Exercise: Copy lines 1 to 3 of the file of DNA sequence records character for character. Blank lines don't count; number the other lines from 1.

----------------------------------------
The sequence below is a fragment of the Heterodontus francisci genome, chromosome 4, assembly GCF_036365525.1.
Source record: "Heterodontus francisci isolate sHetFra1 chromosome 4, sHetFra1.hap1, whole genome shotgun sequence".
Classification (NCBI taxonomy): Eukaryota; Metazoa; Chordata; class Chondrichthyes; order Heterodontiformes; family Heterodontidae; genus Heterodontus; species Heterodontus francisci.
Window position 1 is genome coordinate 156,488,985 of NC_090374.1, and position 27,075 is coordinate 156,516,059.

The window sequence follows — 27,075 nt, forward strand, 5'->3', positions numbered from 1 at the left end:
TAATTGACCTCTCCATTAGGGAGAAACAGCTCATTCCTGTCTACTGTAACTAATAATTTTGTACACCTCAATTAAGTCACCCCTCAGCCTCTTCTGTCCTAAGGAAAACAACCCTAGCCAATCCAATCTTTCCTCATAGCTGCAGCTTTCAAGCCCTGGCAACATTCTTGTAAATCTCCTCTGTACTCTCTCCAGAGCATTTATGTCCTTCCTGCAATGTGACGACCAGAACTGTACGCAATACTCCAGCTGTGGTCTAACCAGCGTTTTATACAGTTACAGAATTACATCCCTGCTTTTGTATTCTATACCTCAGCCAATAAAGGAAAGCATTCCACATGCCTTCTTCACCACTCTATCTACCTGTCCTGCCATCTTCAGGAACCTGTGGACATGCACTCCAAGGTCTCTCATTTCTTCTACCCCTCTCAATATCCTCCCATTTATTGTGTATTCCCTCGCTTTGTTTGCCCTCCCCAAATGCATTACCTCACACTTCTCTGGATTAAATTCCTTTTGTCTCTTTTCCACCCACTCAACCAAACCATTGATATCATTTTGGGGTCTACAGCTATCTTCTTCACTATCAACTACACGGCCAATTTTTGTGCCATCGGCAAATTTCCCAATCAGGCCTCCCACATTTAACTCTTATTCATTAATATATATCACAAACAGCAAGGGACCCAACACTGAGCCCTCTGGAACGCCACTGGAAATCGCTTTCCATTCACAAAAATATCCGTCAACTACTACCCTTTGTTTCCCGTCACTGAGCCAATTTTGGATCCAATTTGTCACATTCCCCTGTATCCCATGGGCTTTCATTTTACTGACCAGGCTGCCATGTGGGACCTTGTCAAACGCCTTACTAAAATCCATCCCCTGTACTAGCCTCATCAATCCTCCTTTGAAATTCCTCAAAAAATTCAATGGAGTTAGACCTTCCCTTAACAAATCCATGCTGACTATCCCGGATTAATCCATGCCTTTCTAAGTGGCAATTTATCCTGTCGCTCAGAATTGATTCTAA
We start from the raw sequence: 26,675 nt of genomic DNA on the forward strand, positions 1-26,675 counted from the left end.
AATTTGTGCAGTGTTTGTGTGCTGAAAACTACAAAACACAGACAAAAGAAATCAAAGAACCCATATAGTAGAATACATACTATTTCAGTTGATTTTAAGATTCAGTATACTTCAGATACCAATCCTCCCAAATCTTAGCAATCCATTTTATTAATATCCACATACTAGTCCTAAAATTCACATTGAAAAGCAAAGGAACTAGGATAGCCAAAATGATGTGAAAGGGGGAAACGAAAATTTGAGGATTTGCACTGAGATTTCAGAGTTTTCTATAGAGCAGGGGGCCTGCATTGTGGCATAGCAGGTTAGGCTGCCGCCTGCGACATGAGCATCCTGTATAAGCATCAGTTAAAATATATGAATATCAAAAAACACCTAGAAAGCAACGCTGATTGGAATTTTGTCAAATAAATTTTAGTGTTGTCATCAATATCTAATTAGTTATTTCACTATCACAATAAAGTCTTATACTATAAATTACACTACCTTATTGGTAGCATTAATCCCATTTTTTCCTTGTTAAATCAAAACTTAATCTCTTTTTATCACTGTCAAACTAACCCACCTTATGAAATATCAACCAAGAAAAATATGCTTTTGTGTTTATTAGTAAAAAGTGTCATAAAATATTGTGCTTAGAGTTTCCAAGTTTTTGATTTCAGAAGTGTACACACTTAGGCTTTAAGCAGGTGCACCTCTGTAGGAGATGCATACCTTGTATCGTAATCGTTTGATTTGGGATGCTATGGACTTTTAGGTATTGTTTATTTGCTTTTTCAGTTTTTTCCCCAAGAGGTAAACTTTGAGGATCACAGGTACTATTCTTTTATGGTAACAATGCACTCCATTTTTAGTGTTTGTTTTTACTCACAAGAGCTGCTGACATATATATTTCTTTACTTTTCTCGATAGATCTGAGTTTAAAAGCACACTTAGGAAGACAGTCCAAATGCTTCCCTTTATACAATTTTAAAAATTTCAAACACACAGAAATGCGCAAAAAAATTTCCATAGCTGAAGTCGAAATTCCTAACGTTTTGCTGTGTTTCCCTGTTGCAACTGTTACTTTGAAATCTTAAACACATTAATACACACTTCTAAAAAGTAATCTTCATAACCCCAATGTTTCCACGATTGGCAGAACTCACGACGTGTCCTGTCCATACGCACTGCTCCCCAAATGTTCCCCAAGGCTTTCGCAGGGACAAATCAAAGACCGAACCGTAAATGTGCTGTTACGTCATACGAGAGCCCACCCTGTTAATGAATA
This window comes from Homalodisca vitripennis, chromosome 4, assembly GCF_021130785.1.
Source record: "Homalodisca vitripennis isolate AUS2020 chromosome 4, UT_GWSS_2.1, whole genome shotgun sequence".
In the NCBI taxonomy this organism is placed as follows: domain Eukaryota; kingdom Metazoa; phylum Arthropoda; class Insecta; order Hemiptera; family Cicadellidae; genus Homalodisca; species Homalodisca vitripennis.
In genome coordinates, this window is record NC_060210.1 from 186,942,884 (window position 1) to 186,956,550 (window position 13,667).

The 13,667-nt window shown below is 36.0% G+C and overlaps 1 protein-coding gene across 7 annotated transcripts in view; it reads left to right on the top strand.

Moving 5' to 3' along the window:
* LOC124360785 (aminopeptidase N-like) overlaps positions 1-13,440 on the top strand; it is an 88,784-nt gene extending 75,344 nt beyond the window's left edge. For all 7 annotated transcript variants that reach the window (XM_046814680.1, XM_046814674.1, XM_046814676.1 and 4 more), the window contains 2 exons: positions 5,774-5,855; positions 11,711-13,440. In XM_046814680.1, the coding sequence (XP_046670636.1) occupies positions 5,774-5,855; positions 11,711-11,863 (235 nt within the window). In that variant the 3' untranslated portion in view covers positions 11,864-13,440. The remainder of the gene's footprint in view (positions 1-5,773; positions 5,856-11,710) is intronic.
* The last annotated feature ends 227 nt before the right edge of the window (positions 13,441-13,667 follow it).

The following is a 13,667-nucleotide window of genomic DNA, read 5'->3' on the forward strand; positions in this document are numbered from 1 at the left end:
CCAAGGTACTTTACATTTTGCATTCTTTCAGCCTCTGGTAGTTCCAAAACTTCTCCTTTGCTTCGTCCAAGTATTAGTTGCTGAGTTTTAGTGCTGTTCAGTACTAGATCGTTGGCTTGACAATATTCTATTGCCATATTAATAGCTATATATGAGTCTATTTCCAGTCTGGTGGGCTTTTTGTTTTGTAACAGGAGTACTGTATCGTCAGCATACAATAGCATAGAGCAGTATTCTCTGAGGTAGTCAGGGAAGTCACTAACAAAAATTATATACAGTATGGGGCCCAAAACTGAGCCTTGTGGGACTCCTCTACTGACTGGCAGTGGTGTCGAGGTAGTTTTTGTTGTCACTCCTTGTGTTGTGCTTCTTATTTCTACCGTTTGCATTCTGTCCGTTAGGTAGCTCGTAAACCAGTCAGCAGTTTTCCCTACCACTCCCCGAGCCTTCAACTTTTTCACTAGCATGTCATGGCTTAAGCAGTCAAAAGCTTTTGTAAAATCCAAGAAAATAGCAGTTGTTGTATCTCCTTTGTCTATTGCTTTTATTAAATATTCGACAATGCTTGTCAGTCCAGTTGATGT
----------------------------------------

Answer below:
The sequence below is a fragment of the Heterodontus francisci genome, chromosome 4, assembly GCF_036365525.1.
Source record: "Heterodontus francisci isolate sHetFra1 chromosome 4, sHetFra1.hap1, whole genome shotgun sequence".
Classification (NCBI taxonomy): Eukaryota; Metazoa; Chordata; class Chondrichthyes; order Heterodontiformes; family Heterodontidae; genus Heterodontus; species Heterodontus francisci.